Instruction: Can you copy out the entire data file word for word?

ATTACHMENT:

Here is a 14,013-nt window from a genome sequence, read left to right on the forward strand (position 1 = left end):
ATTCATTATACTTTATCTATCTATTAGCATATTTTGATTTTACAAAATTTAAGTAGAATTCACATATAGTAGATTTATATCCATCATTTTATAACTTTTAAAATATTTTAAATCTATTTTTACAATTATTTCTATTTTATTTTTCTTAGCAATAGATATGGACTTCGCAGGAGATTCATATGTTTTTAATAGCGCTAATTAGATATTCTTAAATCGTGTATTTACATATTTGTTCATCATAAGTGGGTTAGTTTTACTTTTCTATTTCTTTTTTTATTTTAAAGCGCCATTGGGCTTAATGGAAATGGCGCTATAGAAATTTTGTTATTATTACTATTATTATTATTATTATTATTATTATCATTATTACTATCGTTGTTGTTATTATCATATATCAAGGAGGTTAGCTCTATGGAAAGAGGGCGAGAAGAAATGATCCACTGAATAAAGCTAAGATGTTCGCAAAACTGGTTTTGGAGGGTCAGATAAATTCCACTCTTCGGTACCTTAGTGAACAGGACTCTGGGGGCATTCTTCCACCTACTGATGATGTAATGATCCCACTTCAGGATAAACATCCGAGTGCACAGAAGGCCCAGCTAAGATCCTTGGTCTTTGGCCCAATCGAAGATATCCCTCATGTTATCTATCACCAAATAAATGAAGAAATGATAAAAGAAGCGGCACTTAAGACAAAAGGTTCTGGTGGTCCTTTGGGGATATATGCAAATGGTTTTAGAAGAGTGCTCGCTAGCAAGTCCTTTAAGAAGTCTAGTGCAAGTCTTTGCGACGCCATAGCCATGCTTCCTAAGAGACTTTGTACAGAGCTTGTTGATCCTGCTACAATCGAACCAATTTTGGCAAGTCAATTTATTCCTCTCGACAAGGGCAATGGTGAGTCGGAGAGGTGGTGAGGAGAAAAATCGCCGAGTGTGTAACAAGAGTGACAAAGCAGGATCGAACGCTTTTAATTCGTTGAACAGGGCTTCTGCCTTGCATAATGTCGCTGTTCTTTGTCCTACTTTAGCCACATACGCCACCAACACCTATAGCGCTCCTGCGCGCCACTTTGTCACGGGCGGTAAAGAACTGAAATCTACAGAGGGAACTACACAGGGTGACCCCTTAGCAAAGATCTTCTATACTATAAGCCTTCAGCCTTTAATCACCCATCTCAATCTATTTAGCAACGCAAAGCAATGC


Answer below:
Here is a 14,013-nt window from a genome sequence, read left to right on the forward strand (position 1 = left end):
ATTCATTATACTTTATCTATCTATTAGCATATTTTGATTTTACAAAATTTAAGTAGAATTCACATATAGTAGATTTATATCCATCATTTTATAACTTTTAAAATATTTTAAATCTATTTTTACAATTATTTCTATTTTATTTTTCTTAGCAATAGATATGGACTTCGCAGGAGATTCATATGTTTTTAATAGCGCTAATTAGATATTCTTAAATCGTGTATTTACATATTTGTTCATCATAAGTGGGTTAGTTTTACTTTTCTATTTCTTTTTTTATTTTAAAGCGCCATTGGGCTTAATGGAAATGGCGCTATAGAAATTTTGTTATTATTACTATTATTATTATTATTATTATTATTATCATTATTACTATCGTTGTTGTTATTATCATATATCAAGGAGGTTAGCTCTATGGAAAGAGGGCGAGAAGAAATGATCCACTGAATAAAGCTAAGATGTTCGCAAAACTGGTTTTGGAGGGTCAGATAAATTCCACTCTTCGGTACCTTAGTGAACAGGACTCTGGGGGCATTCTTCCACCTACTGATGATGTAATGATCCCACTTCAGGATAAACATCCGAGTGCACAGAAGGCCCAGCTAAGATCCTTGGTCTTTGGCCCAATCGAAGATATCCCTCATGTTATCTATCACCAAATAAATGAAGAAATGATAAAAGAAGCGGCACTTAAGACAAAAGGTTCTGGTGGTCCTTTGGGGATATATGCAAATGGTTTTAGAAGAGTGCTCGCTAGCAAGTCCTTTAAGAAGTCTAGTGCAAGTCTTTGCGACGCCATAGCCATGCTTCCTAAGAGACTTTGTACAGAGCTTGTTGATCCTGCTACAATCGAACCAATTTTGGCAAGTCAATTTATTCCTCTCGACAAGGGCAATGGTGAGTCGGAGAGGTGGTGAGGAGAAAAATCGCCGAGTGTGTAACAAGAGTGACAAAGCAGGATCGAACGCTTTTAATTCGTTGAACAGGGCTTCTGCCTTGCATAATGTCGCTGTTCTTTGTCCTACTTTAGCCACATACGCCACCAACACCTATAGCGCTCCTGCGCGCCACTTTGTCACGGGCGGTAAAGAACTGAAATCTACAGAGGGAACTACACAGGGTGACCCCTTAGCAAAGATCTTCTATACTATAAGCCTTCAGCCTTTAATCACCCATCTCAATCTATTTAGCAACGCAAAGCAATGC